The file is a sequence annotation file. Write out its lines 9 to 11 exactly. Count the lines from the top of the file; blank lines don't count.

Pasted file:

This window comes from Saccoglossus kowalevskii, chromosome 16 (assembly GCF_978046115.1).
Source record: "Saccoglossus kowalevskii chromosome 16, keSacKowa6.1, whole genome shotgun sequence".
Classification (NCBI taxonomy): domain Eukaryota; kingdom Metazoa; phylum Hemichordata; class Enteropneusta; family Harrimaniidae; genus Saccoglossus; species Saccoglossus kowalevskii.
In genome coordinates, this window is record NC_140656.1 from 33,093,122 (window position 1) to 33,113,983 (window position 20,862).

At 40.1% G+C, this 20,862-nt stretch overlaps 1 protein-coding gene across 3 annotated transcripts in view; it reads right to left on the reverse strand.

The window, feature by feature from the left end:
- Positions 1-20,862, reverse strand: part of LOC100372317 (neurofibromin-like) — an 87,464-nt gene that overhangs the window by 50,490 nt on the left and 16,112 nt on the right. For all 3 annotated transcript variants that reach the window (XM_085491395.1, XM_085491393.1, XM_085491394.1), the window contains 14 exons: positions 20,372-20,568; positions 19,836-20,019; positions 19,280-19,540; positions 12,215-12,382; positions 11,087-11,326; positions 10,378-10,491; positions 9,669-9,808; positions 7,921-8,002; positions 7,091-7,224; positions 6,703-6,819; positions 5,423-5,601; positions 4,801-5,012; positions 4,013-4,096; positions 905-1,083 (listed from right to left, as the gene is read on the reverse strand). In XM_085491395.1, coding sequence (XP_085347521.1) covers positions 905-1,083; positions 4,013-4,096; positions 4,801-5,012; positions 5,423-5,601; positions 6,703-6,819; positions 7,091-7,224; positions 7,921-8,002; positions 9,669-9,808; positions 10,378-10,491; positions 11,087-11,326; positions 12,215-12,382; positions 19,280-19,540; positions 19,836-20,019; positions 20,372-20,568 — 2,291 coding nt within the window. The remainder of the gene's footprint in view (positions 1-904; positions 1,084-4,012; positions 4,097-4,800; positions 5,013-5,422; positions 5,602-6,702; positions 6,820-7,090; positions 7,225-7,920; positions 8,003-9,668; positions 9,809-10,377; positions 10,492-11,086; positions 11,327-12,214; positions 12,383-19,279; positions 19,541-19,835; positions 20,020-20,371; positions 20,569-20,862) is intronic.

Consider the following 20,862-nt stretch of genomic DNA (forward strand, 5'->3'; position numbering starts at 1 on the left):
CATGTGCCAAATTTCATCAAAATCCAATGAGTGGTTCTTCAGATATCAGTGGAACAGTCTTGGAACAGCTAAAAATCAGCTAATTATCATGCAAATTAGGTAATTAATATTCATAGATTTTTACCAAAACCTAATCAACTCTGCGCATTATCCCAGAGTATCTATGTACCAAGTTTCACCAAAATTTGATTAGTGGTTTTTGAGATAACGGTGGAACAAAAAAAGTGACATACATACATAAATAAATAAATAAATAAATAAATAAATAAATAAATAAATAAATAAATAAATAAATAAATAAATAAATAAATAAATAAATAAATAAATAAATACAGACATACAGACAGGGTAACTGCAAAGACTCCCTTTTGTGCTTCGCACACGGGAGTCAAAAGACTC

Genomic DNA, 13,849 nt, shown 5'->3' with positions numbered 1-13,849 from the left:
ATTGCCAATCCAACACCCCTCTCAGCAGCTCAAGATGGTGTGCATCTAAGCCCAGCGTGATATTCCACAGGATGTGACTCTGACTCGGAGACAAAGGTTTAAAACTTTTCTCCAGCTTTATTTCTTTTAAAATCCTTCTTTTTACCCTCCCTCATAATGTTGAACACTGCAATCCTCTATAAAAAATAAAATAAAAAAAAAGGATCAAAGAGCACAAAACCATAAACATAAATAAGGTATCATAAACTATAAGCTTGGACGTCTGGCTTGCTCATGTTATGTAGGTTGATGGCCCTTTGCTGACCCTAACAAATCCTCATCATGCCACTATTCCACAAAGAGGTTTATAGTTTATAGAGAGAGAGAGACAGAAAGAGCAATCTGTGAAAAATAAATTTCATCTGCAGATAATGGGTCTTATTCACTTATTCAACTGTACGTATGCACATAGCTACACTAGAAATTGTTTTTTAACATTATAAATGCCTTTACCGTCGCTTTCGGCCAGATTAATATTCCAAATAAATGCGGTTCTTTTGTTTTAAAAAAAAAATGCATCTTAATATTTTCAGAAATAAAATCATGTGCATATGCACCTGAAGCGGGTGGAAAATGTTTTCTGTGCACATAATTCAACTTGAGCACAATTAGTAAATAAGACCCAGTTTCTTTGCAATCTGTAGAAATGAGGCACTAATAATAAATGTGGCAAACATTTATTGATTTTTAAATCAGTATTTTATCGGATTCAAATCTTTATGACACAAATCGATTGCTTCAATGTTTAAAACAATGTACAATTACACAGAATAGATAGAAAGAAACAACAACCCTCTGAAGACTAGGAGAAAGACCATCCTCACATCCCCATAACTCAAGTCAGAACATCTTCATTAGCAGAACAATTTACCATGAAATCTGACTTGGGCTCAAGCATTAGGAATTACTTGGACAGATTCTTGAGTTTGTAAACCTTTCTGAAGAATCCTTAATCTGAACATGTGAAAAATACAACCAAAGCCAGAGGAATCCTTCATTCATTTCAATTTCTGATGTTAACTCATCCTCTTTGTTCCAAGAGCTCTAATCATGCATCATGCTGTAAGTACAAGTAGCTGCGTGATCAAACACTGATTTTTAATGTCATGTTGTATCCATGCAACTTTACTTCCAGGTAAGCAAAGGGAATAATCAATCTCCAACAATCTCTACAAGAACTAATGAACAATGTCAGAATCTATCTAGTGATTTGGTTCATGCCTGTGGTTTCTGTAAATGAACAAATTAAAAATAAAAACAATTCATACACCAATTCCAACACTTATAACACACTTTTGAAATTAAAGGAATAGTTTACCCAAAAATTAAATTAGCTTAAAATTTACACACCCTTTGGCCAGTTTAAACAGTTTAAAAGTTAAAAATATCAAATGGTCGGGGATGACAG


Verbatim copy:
CATGTGCCAAATTTCATCAAAATCCAATGAGTGGTTCTTCAGATATCAGTGGAACAGTCTTGGAACAGCTAAAAATCAGCTAATTATCATGCAAATTAGGTAATTAATATTCATAGATTTTTACCAAAACCTAATCAACTCTGCGCATTATCCCAGAGTATCTATGTACCAAGTTTCACCAAAATTTGATTAGTGGTTTTTGAGATAACGGTGGAACAAAAAAAGTGACATACATACATAAATAAATAAATAAATAAATAAATAAATAAATAAATAAATAAATAAATAAATAAATAAATAAATAAATAAATAAATAAATAAATAAATAAATACAGACATACAGACAGGGTAACTGCAAAGACTCCCTTTTGTGCTTCGCACACGGGAGTCAAAAGACTC

Genomic DNA, 13,849 nt, shown 5'->3' with positions numbered 1-13,849 from the left:
ATTGCCAATCCAACACCCCTCTCAGCAGCTCAAGATGGTGTGCATCTAAGCCCAGCGTGATATTCCACAGGATGTGACTCTGACTCGGAGACAAAGGTTTAAAACTTTTCTCCAGCTTTATTTCTTTTAAAATCCTTCTTTTTACCCTCCCTCATAATGTTGAACACTGCAATCCTCTATAAAAAATAAAATAAAAAAAAAGGATCAAAGAGCACAAAACCATAAACATAAATAAGGTATCATAAACTATAAGCTTGGACGTCTGGCTTGCTCATGTTATGTAGGTTGATGGCCCTTTGCTGACCCTAACAAATCCTCATCATGCCACTATTCCACAAAGAGGTTTATAGTTTATAGAGAGAGAGAGACAGAAAGAGCAATCTGTGAAAAATAAATTTCATCTGCAGATAATGGGTCTTATTCACTTATTCAACTGTACGTATGCACATAGCTACACTAGAAATTGTTTTTTAACATTATAAATGCCTTTACCGTCGCTTTCGGCCAGATTAATATTCCAAATAAATGCGGTTCTTTTGTTTTAAAAAAAAAATGCATCTTAATATTTTCAGAAATAAAATCATGTGCATATGCACCTGAAGCGGGTGGAAAATGTTTTCTGTGCACATAATTCAACTTGAGCACAATTAGTAAATAAGACCCAGTTTCTTTGCAATCTGTAGAAATGAGGCACTAATAATAAATGTGGCAAACATTTATTGATTTTTAAATCAGTATTTTATCGGATTCAAATCTTTATGACACAAATCGATTGCTTCAATGTTTAAAACAATGTACAATTACACAGAATAGATAGAAAGAAACAACAACCCTCTGAAGACTAGGAGAAAGACCATCCTCACATCCCCATAACTCAAGTCAGAACATCTTCATTAGCAGAACAATTTACCATGAAATCTGACTTGGGCTCAAGCATTAGGAATTACTTGGACAGATTCTTGAGTTTGTAAACCTTTCTGAAGAATCCTTAATCTGAACATGTGAAAAATACAACCAAAGCCAGAGGAATCCTTCATTCATTTCAATTTCTGATGTTAACTCATCCTCTTTGTTCCAAGAGCTCTAATCATGCATCATGCTGTAAGTACAAGTAGCTGCGTGATCAAACACTGATTTTTAATGTCATGTTGTATCCATGCAACTTTACTTCCAGGTAAGCAAAGGGAATAATCAATCTCCAACAATCTCTACAAGAACTAATGAACAATGTCAGAATCTATCTAGTGATTTGGTTCATGCCTGTGGTTTCTGTAAATGAACAAATTAAAAATAAAAACAATTCATACACCAATTCCAACACTTATAACACACTTTTGAAATTAAAGGAATAGTTTACCCAAAAATTAAATTAGCTTAAAATTTACACACCCTTTGGCCAGTTTAAACAGTTTAAAAGTTAAAAATATCAAATGGTCGGGGATGACAG